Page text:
Ballard Wildlife Management Area and associated state lands to the south in Ballard County (Barlow Bottoms WMA) offer excellent year-round birding. The majority of the Ballard Wildlife Management Area is closed from mid-October to mid-March, but a public viewing loop is accessible 365 days a year unless floodwaters prevent access. Waterfowl, especially geese, and bald eagles can be observed from along the public loop throughout the winter. In some years, large numbers of red-headed woodpeckers inhabit the bottomland forest tracts of the WMA.
During the time of the year that the WMA is open, birds of all types abound in the variety of habitat types. Extensive tracts of bottomland hardwood forest harbor a great diversity of forest birds including Acadian flycatchers, great crested flycatchers, northern parula, and a few American redstarts. Spring and fall migration can be excellent for warblers and other songbirds, especially along the edges of the various woodland tracts. At least three pairs of bald eagles nest on the WMA, so a few are typically in any month. Barred owls are as thick as flies, so it is not uncommon to see or hear one at any time of day or night.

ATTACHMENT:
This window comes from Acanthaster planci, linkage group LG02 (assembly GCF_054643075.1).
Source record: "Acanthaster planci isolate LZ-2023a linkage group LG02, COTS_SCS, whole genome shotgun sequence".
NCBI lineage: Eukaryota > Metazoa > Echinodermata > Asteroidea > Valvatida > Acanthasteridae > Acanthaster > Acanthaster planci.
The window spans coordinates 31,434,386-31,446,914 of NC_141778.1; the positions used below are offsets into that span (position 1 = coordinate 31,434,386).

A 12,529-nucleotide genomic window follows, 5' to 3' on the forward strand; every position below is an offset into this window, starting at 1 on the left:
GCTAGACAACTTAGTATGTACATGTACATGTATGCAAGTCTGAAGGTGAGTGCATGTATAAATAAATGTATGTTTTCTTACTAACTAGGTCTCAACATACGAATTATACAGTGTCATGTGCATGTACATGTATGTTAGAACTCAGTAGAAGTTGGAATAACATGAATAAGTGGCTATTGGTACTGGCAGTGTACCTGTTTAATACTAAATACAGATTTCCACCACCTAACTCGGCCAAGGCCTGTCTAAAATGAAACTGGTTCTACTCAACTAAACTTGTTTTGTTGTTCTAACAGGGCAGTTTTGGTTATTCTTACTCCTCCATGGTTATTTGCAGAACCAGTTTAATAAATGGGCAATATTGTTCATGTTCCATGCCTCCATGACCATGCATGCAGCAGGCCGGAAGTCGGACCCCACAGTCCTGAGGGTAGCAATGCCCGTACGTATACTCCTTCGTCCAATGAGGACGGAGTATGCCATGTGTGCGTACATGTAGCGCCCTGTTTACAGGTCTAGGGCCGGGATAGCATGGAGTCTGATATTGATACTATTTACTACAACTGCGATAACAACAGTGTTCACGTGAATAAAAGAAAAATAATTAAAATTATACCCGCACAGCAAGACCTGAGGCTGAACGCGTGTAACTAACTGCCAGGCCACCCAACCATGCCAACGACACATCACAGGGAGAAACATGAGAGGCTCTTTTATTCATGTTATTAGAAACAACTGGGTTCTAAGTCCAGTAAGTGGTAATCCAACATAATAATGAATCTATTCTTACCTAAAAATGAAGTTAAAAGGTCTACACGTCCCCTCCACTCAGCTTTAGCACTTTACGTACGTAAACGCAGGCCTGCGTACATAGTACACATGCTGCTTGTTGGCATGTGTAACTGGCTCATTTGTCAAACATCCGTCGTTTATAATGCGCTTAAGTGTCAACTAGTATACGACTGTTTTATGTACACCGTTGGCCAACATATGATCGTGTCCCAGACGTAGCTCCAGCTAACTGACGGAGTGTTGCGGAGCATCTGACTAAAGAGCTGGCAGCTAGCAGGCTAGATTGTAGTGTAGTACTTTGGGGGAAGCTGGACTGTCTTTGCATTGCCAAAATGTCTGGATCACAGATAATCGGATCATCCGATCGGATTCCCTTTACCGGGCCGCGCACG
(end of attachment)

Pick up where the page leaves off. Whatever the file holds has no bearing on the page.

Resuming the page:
During the summer and fall, the impoundments at Ballard WMA often begin to lower because of reduced rainfall, and herons, egrets, and shorebirds are sometimes abundant. In part because of all the water, biting flies especially mosquitoes (April through September) and deer flies (June and July) can be quite annoying.